‘Purple is known for its invigorating and calming abilities, embracing the power of both warm and cool colors,’ says architect Sarah Barnard. ‘Choose natural shades like eggplant, lavender, and lilac for a more grounded effect, especially for those who fear overly saturated spaces while looking for the positive feelings of joy and calm purple can offer.’


A living room with purple sofa, purple carpet and a green overlaid carpet

(Image credit: LES Collection)

Purple is known as the color of royalty, so for an elegant living room, no shade can do better justice. Bring plummy accents into your soft furnishings, and drench the space with this fun hue.

This is a great way to balance the hue in the room as well. By drenching your sofas, stools, carpets, or coffee tables in purple, you can ensure that purple only dominates the lower half of the room. By painting your walls white or cream, you can offset the dominance of purple.

‘Purple happens to be my favorite color, so I have used it somewhere in each of my homes,’ says Lauren Sands, founder, LES Collection. ‘I love a deep eggplant, and with toddlers, it is the perfect shade for a family room sofa. Elegant and luxe, while also able to hide just about anything.’


A living room with a purple console, and teal walls

(Image credit: Annie Sloan)

Purple’s regal character makes it the perfect companion to other jewel tones like emerald green, teal, deep blues, and even black. The rest of the space can be dotted with bright selects like fuchsia and yellow for a fantastic contrast.

‘I’ve used light lavender in pillows and reupholstered chairs in a light lavender too,’ says Kim Armstrong, interior designer and founder of Kim Armstrong Interior Design. ‘I think purple blends with so many colors, but my favorite colors to blend with purple are green and blue. Those three colors together are soft and watery, and very easy on the eyes.’

Adding to your living room ideas, keep greys or whites as the background for your purple, and add a further rich personality by layering the room with a darker wood.

‘Deep purple hues go beautifully with teals and blues,’ says Lauren. ‘You can also introduce metal accents into the interior. I love a deep dark bronze mixed with purple. When accessorizing, it’s easy to bring in pops of yellows, and orange to make the space feel fun and playful, while still sophisticated (always my goal in a family space).’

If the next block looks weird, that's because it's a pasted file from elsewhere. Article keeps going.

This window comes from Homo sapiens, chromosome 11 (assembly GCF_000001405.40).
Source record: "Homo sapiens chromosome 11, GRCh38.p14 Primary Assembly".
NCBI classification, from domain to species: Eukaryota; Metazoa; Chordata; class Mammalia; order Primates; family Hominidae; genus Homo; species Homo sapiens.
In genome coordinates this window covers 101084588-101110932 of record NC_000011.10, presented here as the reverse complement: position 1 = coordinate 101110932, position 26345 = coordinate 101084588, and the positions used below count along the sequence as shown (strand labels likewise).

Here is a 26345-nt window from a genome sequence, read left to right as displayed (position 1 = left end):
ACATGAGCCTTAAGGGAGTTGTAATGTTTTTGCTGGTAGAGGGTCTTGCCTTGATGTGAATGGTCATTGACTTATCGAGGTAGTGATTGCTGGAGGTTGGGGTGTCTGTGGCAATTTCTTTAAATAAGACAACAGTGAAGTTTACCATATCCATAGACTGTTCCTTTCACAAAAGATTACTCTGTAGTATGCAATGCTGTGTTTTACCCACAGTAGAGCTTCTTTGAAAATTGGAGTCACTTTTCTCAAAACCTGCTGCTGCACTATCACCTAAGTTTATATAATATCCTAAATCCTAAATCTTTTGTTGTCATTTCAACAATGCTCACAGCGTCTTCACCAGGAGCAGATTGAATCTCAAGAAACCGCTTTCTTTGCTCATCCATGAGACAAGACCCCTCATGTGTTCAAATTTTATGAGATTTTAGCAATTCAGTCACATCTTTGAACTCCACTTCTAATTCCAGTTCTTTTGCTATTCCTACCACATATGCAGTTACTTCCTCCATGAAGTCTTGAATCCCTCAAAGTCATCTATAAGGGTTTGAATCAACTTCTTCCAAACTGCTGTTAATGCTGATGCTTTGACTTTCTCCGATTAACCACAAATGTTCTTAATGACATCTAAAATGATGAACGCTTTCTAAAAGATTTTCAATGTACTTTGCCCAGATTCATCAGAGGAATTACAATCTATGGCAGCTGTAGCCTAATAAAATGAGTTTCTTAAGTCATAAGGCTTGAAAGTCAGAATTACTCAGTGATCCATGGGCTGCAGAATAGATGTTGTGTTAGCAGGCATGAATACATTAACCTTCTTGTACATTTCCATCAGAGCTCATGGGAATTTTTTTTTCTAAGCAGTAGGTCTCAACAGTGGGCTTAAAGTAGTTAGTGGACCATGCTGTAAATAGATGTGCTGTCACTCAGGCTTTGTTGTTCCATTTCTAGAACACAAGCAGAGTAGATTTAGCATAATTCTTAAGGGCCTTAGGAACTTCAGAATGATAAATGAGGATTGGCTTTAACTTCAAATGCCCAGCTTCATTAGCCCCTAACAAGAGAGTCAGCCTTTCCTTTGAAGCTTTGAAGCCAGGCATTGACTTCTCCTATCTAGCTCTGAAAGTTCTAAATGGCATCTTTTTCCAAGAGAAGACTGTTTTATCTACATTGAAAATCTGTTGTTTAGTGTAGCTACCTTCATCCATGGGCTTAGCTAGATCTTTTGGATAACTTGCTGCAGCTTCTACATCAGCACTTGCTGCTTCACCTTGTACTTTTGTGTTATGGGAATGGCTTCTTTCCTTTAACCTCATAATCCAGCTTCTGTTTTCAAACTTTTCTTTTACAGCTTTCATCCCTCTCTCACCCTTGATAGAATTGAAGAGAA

A living room with a purple wall and off white furniture

(Image credit: Benjamin Moore)

Did you know that Vincent van Gogh used violet in many of his 1880s paintings, showing irises and skies? In fact, in Starry Night, he used violet with complementary yellow. Who then, can debate the purpose and importance of this color?

‘Purple is a multifaceted hue with a great balance between the calming cooler tones of blue and the warmth of red,’ says John Ashton of Albany. ‘Strong deep purples including plum work well paired with natural tones or try tints such as lilac and periwinkle for a calmer space. Purple can change dramatically in a different light, so always make sure you buy a sample pot in your chosen color to try in the room you’re decorating.’

When deciding on how to design a modern living room, layer on the lavenders, purples, or berry tones on your walls for maximum drama. You can even use a two-tone purple. One light lavender on majority of the walls and ceilings, and then a bold accent color – such as a rich eggplant on a statement wall.


‘If you’re unsure as to the impact of purple in your living room, use a variety of textures to balance out a range of purple shades, adding dimension,’ says Sarah.

Warm purples can cozy up a space and even work well in modern rustic living rooms. The way to use it in a more subtle manner is by painting a plummy accent on a textured or a wood-paneled wall.

The ridges and organic background of the wall will take the focus away from the deep purple tones, and set a composed scene.

Here, the bulk of the palette is quite light and neutral and mixed with the textured wall, the space is eye-catching while still feeling restful.


Purple color used in a small wall niche

(Image credit: Benjamin Moore)

Purple can all too easily become heavy and overwhelming. If yours is a tiny home, we suggest avoiding the idea of putting the bold color on all of your walls and selecting a few of your favorite purple hues for decorative accessories and details. Or even choosing this hue for the living room corner.

This way, you’ll get a nice smattering of color throughout the room without having to stress. Use purple on wall trims if your room has beautiful architectural details.

Liven up a small, unattended corner with purple wall paint, like in this design. The niche, painted purple and contrasted with dark grey, give this traditional space a modern, eye-catching twist that serves as a great background for a selection of objects.

A living room with purple design details

(Image credit: Design by Maestri Studio. Photo by Jenifer McNeil Baker )

‘One strategy to integrate strong color is to use it in details such as contrast welt in furniture and pillows, drapery trims, and or pulling it in from artwork like in this project,’ says interior designer Janelle Burns of Maestri Studio.

‘This is a really simple way to spread the strong color around a room without having a whole chair be purple, for instance. Since details are on a smaller scale, it doesn’t come off too strong when entering a room.”